Four decades ago, when the ink had dried on Sugar Ray Leonard’s contract to face a Panamanian they called ‘Manos De Piedra’ (Hands Of Stone), he must have thought it a home-run to host the fight in Montreal, Canada, where his flashy fistic skills had won the hearts of millions just four years earlier at the 1976 Olympic Games when he claimed gold for the U.S.
Had he chosen to fight Roberto Duran in Los Angeles or Las Vegas, Leonard would have run a rather large risk of seeing his blossoming fanbase being overshadowed by legions of Hispanic Duran fans. In Montreal though, fond memories of ‘76 would surely ensure the Quebec natives would remain pro-Leonard, right? Or so he naively thought.
‘Les Quebecois’ are a fickle bunch. They cared not for the media darling nor did they care for any assumption that Leonard was automatically the hometown favourite. They liked the look of the South American, who exuded a raw, primal ferocity in and out of the ring, though. Moving up to welterweight to face Leonard, Duran was already considered one of the greatest lightweights of all-time, a bona fide superstar in the world of prizefighting, and was so tough that stories of a young Duran sparking out a horse in the slums of El Chorrillo, Panama City, had been stitched into the very fabric of boxing folklore.
Duran, fresh off the plane, was already beating Leonard to every punch, long before they’d even meet in the ring. Immediately, Duran turned on the charm offensive towards his hosts, claiming his love for all things Franco-Canadian and turning up to sparring wearing a t-shirt emblazoned with ‘Bonjour Montreal!’ The natives were lapping it up. Sugar Ray Who?
Duran ensured he had the hometown’s support on fight night as he made his way to the ring with the usual white, red and blue flag of Panama alongside him and another additional flag, this one blue and white, called the Fleurdelisé, the official flag of Quebec.
Leonard had been a pro for 27 fights in 1980, Duran a whopping 72, and the contrast between relative greenhorn and grizzled veteran was stark. Leonard was already fighting against the first hostile crowd of his career, and it appeared his opponent was starting to get into his head too.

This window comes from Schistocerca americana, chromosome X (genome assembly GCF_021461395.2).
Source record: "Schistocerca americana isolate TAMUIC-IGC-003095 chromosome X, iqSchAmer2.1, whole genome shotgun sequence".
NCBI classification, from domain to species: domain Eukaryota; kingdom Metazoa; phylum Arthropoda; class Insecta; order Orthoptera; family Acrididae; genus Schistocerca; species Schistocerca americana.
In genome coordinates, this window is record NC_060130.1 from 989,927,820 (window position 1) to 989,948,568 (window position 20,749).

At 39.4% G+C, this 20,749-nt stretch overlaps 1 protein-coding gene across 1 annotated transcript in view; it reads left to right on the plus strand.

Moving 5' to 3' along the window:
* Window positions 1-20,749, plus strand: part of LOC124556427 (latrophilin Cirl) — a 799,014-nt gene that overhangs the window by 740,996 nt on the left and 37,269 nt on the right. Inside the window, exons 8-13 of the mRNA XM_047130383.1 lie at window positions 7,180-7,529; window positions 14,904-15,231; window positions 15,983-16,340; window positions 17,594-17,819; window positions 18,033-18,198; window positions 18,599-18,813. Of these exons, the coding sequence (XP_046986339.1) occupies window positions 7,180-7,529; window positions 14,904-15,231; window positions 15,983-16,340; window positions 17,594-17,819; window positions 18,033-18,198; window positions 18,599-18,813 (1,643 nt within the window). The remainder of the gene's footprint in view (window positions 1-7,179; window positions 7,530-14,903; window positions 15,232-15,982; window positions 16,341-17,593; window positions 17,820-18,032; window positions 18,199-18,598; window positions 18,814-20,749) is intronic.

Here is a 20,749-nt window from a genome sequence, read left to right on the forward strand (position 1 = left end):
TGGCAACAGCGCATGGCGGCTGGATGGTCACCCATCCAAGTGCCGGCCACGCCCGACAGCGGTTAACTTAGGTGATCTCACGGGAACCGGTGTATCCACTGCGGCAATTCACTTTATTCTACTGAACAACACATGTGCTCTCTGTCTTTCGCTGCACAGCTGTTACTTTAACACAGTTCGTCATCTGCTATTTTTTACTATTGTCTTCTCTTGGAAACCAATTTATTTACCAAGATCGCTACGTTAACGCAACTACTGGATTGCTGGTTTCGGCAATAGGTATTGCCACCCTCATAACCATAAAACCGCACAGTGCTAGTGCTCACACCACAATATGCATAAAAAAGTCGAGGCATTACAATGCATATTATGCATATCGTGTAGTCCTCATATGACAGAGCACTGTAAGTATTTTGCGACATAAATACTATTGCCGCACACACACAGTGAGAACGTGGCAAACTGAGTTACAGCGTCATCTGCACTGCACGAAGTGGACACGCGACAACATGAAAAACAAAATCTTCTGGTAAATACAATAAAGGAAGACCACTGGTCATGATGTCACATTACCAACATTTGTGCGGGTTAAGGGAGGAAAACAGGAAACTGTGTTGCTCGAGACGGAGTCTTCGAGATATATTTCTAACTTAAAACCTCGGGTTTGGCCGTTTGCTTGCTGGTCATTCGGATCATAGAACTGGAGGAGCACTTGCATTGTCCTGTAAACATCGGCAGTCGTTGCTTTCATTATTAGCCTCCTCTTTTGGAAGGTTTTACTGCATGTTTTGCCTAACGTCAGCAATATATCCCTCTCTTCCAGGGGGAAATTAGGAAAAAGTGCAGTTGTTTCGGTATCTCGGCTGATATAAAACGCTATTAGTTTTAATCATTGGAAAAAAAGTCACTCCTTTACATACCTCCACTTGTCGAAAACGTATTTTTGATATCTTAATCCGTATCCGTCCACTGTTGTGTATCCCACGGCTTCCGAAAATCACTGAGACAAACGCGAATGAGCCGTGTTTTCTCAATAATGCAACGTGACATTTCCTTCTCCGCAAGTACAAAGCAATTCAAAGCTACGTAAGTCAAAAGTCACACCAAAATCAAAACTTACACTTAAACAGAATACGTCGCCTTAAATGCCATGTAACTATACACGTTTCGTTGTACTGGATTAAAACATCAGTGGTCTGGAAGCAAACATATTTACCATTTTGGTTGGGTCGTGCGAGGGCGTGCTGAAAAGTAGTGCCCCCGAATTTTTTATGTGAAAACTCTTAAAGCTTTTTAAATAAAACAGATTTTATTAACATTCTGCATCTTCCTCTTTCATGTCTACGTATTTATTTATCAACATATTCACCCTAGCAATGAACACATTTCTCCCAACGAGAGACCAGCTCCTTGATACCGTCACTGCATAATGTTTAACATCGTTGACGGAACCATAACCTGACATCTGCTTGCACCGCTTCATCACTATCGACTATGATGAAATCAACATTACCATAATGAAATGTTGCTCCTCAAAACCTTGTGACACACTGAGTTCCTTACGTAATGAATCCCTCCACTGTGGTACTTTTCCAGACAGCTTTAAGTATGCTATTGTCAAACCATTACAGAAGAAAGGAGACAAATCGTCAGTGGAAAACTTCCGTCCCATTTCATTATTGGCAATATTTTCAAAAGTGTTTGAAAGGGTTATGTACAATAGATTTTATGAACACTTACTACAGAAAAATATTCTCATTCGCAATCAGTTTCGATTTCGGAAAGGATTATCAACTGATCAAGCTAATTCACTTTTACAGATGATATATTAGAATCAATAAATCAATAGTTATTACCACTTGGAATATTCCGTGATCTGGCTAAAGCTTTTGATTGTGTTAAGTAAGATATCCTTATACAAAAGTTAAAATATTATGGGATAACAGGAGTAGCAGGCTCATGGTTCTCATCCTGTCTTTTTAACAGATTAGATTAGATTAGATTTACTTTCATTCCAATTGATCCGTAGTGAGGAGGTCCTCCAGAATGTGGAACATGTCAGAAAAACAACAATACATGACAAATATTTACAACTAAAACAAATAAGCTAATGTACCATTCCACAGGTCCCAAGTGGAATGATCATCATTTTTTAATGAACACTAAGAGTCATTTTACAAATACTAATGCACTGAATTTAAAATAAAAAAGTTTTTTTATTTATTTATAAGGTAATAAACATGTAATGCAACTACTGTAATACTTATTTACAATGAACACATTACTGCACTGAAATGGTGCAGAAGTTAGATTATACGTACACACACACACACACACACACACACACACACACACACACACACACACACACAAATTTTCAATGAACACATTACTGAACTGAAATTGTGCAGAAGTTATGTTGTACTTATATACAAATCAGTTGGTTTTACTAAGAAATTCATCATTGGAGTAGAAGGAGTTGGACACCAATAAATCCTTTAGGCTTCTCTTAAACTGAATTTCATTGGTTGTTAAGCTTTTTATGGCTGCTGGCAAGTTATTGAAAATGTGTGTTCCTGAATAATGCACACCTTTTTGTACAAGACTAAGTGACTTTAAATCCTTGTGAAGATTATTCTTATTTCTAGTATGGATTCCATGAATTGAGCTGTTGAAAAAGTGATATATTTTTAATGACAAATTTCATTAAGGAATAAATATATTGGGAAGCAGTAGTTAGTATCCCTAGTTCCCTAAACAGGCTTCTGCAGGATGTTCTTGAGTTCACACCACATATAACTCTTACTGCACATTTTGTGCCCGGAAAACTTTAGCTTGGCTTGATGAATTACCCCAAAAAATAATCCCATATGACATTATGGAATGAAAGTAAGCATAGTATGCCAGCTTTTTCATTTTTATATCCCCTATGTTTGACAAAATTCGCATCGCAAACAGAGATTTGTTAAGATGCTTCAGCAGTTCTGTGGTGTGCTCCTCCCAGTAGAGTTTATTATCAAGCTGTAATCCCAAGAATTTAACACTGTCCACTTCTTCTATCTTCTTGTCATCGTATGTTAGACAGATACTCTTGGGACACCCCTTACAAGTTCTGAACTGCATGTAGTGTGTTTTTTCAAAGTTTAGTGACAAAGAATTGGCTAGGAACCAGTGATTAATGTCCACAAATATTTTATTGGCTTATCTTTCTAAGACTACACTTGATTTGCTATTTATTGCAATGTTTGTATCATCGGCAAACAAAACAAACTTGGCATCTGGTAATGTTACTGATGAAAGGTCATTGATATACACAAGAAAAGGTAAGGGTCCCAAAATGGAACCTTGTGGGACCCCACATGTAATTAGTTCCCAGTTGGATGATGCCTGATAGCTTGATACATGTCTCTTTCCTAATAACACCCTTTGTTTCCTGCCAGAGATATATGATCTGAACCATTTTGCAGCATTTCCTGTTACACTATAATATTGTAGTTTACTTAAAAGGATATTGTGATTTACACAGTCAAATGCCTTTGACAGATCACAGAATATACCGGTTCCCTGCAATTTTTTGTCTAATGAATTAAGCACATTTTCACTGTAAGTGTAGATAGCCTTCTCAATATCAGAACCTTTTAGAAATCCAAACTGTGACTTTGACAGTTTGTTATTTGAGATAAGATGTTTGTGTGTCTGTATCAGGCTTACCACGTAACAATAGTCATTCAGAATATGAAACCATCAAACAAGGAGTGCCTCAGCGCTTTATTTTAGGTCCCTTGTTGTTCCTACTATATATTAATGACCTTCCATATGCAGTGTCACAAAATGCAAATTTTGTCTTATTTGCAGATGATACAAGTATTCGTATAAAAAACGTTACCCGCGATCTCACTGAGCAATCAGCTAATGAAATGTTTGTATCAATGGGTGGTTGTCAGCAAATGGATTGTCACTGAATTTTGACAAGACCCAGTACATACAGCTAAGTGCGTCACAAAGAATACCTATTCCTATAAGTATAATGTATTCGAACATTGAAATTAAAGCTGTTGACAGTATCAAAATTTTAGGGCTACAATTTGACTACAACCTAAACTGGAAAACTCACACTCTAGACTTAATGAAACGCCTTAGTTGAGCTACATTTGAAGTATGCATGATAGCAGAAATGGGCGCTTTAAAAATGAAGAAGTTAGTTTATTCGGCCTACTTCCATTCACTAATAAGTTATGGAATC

Leonard recounts in his biography, ‘The Big Fight’ what it was like to be around Duran in the build up to the brawl: “The first occasion where Duran and I spent any real time together was at the April press conference to officially announce the fight.
“Early on in proceedings, Duran jabbed me softly with an oversized glove that’s commonly used for promotional purposes. The photographers ate it up. For a while I went along with the unrehearsed bit. Except Duran didn’t know when to stop fooling around. Or he kept going just to irritate me. Either way, the playful taps got harder and harder. I gave him an angry glance. It did no good and was probably the dumbest thing I could do - he saw that he was getting under my skin.
“He called me “motherf*cker” and a “son of a b*tch” and told me to “kiss his b*lls.”
The menace didn’t stop on fight night either. As Duran entered the ring, heavyweight great Joe Frazier, who was ringside for the fight, was asked if Duran reminded him of anybody. "Yeah," Frazier replied. "He reminds me of Charles Manson."
The actual fight was an instant classic. Duran, the immediate aggressor, took the early rounds, Ray Leonard rallied in the middle stanzas before Duran took control again to claim the win via unanimous decision, handing Leonard his first of only three career defeats.
It was a rude awakening for Leonard, the man who’d been deemed the future of boxing by so many. Of course, Leonard would gain his revenge in emphatic fashion a mere five months later in New Orleans. This time, it was Leonard who’d become the king of both pugilistic and psychological warfare, bamboozling the poor Panamanian in to quitting on his stool, uttering two of the most infamous words in boxing’s long and storied history; “No Mas” or “No More.”
Leonard had successively neutered arguably the most ferocious boxer to ever step foot in the ring. They would fight for a third and final time in 1989, albeit each past their respective peaks, which Ray Leonard duly won by way of unanimous decision.
These days we look back at 1980 and the decade that followed as the last true golden era of boxing thanks to Messrs Duran and Leonard, as well as the two other fighters that rounded out what are described as the ‘Four Kings’ of 80s boxing, ‘Marvellous’ Marvin Hagler and Thomas ‘Hitman’ Hearns, but it was in Montreal where this memorable age of boxing was first awakened.